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3 Positives That Have Come From My MS Diagnosis

Posted on November 24, 2021
Article written by
Heather Russell-Kay

After living with multiple sclerosis (MS) for the past seven years, I’ve learned that it can be really easy to focus on the negative aspects of the disease. But I’m generally a positive person, so I wanted to put together my thoughts on some of the positives that have come from my life with MS.

1. The MS Community Is Wonderful

The people in the MS community are amazing. I’ve made so many friends, and I always think that although I’d rather have never been diagnosed, I wouldn’t really want to give up that positive side. That’s encouraged me to try to give myself some kind of purpose with the condition, like writing a blog, volunteering with the local MS Society, and helping other people. These are things that I didn’t really think about doing before. I’ve found that all of that has enhanced my life, helping me to feel as though I’m helping other people and just connecting with others as well.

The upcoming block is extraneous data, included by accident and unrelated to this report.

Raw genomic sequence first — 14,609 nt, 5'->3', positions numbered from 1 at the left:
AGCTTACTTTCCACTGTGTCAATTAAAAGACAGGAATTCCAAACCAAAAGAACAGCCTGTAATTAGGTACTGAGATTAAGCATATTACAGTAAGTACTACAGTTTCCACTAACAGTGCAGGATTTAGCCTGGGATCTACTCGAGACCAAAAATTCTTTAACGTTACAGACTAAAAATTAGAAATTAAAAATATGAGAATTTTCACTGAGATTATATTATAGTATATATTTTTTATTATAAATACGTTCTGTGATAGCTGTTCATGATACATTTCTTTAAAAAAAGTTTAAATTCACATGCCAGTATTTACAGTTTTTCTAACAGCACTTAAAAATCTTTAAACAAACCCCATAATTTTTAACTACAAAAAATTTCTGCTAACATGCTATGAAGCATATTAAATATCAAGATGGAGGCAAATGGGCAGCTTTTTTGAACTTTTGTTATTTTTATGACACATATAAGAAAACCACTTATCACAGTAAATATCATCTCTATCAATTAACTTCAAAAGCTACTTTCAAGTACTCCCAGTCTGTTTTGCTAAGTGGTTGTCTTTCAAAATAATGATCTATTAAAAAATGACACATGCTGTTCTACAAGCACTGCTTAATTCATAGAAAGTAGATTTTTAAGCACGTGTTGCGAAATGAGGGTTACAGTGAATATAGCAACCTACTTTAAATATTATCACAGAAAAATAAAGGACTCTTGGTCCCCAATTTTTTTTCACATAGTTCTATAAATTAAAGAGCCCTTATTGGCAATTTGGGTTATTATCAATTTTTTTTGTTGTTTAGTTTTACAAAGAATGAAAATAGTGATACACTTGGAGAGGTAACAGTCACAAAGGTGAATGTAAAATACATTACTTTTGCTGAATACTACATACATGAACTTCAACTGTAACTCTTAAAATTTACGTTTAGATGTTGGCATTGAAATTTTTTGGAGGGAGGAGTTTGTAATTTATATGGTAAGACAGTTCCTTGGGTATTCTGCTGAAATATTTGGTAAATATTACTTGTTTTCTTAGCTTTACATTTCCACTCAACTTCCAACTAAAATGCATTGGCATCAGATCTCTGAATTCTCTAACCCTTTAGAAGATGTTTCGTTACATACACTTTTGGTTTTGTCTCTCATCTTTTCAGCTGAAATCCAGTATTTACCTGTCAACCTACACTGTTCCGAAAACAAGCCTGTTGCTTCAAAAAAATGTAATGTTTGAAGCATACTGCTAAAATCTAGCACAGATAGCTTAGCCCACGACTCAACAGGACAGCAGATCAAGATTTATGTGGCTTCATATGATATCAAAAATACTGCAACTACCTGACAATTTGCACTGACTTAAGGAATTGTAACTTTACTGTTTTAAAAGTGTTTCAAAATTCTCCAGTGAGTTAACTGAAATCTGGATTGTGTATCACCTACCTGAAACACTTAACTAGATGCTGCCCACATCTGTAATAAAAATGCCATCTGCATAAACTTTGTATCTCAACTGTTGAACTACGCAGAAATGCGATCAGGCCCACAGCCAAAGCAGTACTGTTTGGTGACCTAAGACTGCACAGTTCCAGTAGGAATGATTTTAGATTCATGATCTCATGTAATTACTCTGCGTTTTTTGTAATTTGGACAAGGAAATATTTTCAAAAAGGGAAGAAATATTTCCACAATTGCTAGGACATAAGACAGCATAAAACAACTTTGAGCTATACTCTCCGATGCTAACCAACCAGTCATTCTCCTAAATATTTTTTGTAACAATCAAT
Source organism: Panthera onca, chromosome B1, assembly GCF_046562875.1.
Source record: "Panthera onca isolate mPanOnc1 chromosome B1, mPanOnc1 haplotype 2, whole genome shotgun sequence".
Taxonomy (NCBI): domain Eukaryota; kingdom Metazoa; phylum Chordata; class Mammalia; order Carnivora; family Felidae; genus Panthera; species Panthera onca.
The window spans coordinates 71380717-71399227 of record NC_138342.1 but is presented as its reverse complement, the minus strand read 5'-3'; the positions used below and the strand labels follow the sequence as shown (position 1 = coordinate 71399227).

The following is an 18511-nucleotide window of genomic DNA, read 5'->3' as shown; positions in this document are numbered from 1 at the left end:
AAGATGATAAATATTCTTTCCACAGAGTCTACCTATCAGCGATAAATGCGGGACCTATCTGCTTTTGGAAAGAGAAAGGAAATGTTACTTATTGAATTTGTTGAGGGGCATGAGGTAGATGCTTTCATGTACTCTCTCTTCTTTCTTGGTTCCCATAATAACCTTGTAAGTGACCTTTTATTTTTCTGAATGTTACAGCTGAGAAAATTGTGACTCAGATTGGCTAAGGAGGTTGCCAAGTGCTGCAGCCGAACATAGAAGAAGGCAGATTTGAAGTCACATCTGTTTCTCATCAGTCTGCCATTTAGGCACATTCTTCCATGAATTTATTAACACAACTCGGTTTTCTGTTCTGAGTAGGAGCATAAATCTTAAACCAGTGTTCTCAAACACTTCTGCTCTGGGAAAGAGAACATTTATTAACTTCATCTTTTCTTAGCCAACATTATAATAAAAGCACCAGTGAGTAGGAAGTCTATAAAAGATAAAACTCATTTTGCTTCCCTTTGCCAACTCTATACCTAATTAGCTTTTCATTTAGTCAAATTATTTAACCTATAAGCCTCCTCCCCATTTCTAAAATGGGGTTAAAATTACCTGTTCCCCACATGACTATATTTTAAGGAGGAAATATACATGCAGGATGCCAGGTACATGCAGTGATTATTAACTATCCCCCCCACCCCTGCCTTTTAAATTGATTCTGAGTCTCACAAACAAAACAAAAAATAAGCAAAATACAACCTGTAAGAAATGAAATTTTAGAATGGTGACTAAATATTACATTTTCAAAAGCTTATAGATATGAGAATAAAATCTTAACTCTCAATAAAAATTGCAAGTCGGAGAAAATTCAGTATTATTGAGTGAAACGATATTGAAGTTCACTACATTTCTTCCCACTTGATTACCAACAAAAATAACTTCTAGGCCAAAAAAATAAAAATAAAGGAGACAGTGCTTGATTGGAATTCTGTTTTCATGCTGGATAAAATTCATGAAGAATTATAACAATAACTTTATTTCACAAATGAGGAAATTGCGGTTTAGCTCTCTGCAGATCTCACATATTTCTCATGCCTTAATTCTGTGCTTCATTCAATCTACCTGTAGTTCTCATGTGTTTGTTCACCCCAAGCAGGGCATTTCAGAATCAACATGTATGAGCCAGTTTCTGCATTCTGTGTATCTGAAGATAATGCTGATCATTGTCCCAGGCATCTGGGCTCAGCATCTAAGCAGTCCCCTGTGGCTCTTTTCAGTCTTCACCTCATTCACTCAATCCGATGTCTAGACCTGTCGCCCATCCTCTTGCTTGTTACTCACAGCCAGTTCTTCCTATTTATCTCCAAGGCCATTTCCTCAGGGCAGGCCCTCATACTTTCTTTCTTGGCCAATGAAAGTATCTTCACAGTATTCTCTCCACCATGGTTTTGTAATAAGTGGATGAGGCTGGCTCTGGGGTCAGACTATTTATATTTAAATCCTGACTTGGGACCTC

2. I’m More in Tune With My Overall Health

I probably didn’t pay enough attention to my overall health or listen to my body carefully before my MS diagnosis, but I do now.

We all live such busy lives that it’s easy to push aside any symptoms that may arise when you aren’t feeling great. But now that I have MS, I listen to myself more and respond when any new feeling arises. It’s the best way to stay in tune with myself and my symptoms, because it’s more important than ever to ensure I stay healthy.

3. I Make More Time To Do the Things I Love

In the past, I had hobbies that I was interested in, but I didn’t take the time to engage in them. Now I definitely take more time just to do the things that I enjoy. So it’s really nice that I’ve experienced different things that I wouldn’t have set aside time for before.

I’m interested in hearing which positives other people have found from their MS diagnoses, so please comment to share your contributions!


My Perspective articles discuss multiple sclerosis from a specific point of view. My Perspective articles don’t reflect the opinions of MyMSTeam staff, medical experts, partners, advertisers, or sponsors. MyMSTeam content isn’t intended as a substitute for professional medical advice, diagnosis, or treatment.

All updates must be accompanied by text or a picture.
Heather Russell-Kay is a 32-year-old teacher who was diagnosed with MS in 2014. Learn more about her here.

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